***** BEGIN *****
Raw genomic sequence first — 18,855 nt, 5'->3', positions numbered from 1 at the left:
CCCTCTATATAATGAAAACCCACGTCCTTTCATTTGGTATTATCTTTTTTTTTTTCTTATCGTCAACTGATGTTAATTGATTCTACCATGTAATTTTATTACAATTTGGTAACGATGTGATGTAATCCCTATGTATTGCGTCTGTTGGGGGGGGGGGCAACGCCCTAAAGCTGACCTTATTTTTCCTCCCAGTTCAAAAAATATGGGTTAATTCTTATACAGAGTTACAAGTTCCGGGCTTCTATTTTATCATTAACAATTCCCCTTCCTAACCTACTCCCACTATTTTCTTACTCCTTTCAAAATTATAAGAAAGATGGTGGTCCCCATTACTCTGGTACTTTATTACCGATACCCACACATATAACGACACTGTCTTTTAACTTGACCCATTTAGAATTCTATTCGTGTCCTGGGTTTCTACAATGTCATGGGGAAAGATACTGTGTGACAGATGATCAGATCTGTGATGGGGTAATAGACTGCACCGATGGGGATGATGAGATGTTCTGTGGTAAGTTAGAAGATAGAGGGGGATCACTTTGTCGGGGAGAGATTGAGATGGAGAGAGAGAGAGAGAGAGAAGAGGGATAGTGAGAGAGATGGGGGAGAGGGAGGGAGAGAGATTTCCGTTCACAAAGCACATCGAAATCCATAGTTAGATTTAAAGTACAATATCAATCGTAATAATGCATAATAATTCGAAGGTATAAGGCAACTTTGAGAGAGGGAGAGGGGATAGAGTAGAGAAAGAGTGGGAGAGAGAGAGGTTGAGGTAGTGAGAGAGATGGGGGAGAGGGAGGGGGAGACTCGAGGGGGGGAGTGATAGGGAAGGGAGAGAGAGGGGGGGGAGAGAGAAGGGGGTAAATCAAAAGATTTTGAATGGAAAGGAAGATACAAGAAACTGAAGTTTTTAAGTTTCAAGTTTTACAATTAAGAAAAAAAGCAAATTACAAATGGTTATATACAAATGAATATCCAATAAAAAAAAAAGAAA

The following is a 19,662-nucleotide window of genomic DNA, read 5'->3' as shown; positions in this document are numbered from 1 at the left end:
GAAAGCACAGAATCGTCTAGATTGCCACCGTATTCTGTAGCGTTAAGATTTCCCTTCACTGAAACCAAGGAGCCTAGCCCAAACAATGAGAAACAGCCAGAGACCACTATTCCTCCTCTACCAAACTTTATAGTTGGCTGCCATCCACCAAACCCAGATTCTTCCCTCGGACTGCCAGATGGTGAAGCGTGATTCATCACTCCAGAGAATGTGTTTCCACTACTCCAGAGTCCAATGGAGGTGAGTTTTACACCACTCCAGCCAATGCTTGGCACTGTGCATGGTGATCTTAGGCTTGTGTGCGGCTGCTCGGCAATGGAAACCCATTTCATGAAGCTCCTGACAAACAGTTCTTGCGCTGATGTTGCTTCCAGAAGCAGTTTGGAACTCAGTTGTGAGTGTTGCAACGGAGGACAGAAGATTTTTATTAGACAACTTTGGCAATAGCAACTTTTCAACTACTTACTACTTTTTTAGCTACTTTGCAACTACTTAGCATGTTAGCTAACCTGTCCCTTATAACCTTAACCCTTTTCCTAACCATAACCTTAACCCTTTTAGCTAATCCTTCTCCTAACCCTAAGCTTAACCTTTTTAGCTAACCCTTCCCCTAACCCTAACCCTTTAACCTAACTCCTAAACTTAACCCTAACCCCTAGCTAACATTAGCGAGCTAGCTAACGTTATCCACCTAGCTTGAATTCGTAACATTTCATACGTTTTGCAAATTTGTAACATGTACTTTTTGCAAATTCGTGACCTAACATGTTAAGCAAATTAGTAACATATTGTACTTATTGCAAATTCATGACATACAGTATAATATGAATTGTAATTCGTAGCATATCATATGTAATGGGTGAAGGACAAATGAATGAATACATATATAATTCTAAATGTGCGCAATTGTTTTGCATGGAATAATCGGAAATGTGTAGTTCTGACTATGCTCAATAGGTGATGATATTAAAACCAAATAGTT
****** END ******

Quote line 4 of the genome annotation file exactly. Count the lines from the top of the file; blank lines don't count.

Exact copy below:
GAAAGCACAGAATCGTCTAGATTGCCACCGTATTCTGTAGCGTTAAGATTTCCCTTCACTGAAACCAAGGAGCCTAGCCCAAACAATGAGAAACAGCCAGAGACCACTATTCCTCCTCTACCAAACTTTATAGTTGGCTGCCATCCACCAAACCCAGATTCTTCCCTCGGACTGCCAGATGGTGAAGCGTGATTCATCACTCCAGAGAATGTGTTTCCACTACTCCAGAGTCCAATGGAGGTGAGTTTTACACCACTCCAGCCAATGCTTGGCACTGTGCATGGTGATCTTAGGCTTGTGTGCGGCTGCTCGGCAATGGAAACCCATTTCATGAAGCTCCTGACAAACAGTTCTTGCGCTGATGTTGCTTCCAGAAGCAGTTTGGAACTCAGTTGTGAGTGTTGCAACGGAGGACAGAAGATTTTTATTAGACAACTTTGGCAATAGCAACTTTTCAACTACTTACTACTTTTTTAGCTACTTTGCAACTACTTAGCATGTTAGCTAACCTGTCCCTTATAACCTTAACCCTTTTCCTAACCATAACCTTAACCCTTTTAGCTAATCCTTCTCCTAACCCTAAGCTTAACCTTTTTAGCTAACCCTTCCCCTAACCCTAACCCTTTAACCTAACTCCTAAACTTAACCCTAACCCCTAGCTAACATTAGCGAGCTAGCTAACGTTATCCACCTAGCTTGAATTCGTAACATTTCATACGTTTTGCAAATTTGTAACATGTACTTTTTGCAAATTCGTGACCTAACATGTTAAGCAAATTAGTAACATATTGTACTTATTGCAAATTCATGACATACAGTATAATATGAATTGTAATTCGTAGCATATCATATGTAATGGGTGAAGGACAAATGAATGAATACATATATAATTCTAAATGTGCGCAATTGTTTTGCATGGAATAATCGGAAATGTGTAGTTCTGACTATGCTCAATAGGTGATGATATTAAAACCAAATAGTT